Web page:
Zoo with a view

Laid-back Sydney has beauty and the beasts


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Sydney – Sitting on a long bench tucked away in the quiet park-like setting of Sydney’s famous Taronga Zoo, I’m dazzled by the view.

Taronga Zoo, one of Sydney’s most popular landmarks, is renowned for having one of the world’s largest collections of native Australian wildlife but apart from the kangaroo walkabouts and the koalas perched overhead quietly eating eucalyptus leaves, I’m most struck by the magnificent views of Sydney’s harbours and city skyline. The crystal-blue waters are dotted with the white sails of yachts and high-speed boats.

A popular place for tourists and Sydneysiders alike, Taronga Zoo is a 10-minute ferry ride across the harbour. From here you see the Opera House, Harbour Bridge, city skyline and the prime minister’s residence. It’s clear how Sydney could, and often does, win the prestigious Conde Nast Traveler Award for world’s best city. With one look at Sydney’s stunning natural harbour, it’s easy to understand why Australians have the same obsessive relationship with the ocean that Torontonians have with the Toronto Maple Leafs. When it comes the beaches and harbour, people here know they’re blessed. They know they have some of the most beautiful natural landscapes on earth – and they’re not afraid to say so. Sydneysiders are proud of what they’ve got and take advantage of it as much as possible. That short ferry ride to the zoo affords one more opportunity to take it all in.

The day we picked to visit the zoo wasn’t great for walking and venturing into closed-off rooms to view monkeys in their natural habitat, if you know what I mean. It was near the end of an afternoon marked by temperatures in the mid-30s and 90 per cent humidity under a scorching south Pacific sun. You knew the skies were going to open up and drench you any second – you just didn’t know when.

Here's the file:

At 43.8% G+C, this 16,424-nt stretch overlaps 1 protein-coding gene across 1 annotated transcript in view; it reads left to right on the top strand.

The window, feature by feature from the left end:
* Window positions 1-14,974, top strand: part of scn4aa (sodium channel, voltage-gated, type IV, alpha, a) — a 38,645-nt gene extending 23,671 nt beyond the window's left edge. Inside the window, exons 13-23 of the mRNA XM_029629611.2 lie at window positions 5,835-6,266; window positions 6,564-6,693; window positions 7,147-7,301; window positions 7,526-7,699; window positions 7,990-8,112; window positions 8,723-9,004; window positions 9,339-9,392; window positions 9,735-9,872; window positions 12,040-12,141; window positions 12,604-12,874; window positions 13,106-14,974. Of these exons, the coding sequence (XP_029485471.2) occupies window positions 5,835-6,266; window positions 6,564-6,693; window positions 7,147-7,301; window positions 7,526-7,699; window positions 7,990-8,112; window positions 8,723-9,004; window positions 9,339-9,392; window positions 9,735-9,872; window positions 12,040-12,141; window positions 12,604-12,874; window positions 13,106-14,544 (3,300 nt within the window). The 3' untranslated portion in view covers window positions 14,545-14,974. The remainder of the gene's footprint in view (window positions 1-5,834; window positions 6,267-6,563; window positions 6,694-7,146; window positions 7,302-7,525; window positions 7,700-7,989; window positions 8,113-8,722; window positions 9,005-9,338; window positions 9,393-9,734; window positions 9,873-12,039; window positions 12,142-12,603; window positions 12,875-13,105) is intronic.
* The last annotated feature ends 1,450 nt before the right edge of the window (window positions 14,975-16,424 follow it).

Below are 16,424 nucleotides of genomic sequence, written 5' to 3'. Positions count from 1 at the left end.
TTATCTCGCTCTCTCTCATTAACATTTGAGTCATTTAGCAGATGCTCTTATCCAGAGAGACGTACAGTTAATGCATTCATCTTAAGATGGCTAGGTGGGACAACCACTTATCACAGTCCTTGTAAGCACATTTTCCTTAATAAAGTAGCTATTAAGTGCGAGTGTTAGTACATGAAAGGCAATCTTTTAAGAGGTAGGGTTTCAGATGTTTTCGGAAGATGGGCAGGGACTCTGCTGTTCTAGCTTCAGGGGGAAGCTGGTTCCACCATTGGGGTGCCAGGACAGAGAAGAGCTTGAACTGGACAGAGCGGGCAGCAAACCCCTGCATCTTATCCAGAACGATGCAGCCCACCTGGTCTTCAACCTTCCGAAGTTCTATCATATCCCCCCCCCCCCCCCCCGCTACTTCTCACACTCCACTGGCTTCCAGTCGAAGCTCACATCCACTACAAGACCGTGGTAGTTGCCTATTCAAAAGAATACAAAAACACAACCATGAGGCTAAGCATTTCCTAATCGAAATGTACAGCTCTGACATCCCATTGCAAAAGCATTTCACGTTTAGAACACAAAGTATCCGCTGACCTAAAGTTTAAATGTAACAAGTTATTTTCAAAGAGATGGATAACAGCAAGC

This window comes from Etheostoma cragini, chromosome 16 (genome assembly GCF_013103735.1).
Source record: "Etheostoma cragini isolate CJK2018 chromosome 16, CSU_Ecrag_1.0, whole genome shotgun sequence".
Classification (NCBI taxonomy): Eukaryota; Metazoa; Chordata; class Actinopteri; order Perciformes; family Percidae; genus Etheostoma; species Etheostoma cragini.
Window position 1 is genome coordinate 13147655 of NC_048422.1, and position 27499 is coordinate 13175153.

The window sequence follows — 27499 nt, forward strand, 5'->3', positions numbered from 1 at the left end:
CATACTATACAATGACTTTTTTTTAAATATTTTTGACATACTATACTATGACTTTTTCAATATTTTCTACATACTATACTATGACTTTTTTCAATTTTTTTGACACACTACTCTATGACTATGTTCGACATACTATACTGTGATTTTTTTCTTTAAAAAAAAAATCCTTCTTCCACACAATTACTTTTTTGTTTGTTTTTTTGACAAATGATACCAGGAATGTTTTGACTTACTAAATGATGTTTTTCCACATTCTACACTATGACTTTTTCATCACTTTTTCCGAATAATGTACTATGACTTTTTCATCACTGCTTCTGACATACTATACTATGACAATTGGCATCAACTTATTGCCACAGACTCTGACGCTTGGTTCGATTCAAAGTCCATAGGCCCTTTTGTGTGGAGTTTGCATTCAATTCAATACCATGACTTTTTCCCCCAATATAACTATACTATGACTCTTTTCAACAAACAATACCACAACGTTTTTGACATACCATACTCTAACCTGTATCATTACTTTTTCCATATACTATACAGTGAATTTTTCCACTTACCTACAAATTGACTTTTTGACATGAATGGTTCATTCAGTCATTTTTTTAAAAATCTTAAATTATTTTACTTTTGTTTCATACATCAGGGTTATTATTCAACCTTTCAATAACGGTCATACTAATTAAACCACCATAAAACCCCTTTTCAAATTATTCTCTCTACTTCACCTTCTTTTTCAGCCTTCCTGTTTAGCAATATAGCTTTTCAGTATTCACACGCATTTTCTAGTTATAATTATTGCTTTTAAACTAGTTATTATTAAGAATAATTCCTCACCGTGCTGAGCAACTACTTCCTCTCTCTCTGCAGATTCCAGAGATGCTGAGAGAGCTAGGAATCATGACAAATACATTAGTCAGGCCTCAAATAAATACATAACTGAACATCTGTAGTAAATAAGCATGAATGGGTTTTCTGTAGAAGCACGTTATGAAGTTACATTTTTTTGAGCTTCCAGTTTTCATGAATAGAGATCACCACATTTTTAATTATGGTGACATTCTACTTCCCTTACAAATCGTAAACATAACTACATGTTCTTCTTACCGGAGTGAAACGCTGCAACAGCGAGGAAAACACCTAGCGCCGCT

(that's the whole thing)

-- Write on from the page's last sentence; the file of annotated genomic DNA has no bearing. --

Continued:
With a sudden clap of thunder, the warm rain came pouring down. Running toward the pier to catch the ferry home, we noticed from the hilltop that wed just missed it and would need to wait another half-hour. Should we wait under the canopy like the other tourists, soaking wet? What would an Aussie do? What would I do?

Lucky for me, I was with Sydneysider Shaun Heron. His advice, the advice of a true blue Aussie? Get in and go for a swim – we were already wet. So I stowed my belongings at the side of a cliff and swam in the crystal waters and drenching rain, with the view of the famous city, Opera House and bridge all around us.

Coming back on the ferry, with the sun warming my skin, I understood that Sydney is one of those cities where it’s easy to feel at home. Like Toronto, it’s extremely multicultural and welcoming.

What’s different is their relaxed, go-with-the-flow attitude. Standing on deck feeling the hot sun and sea breeze got me thinking: maybe they’re so relaxed because they haven’t experienced a Canadian winter.

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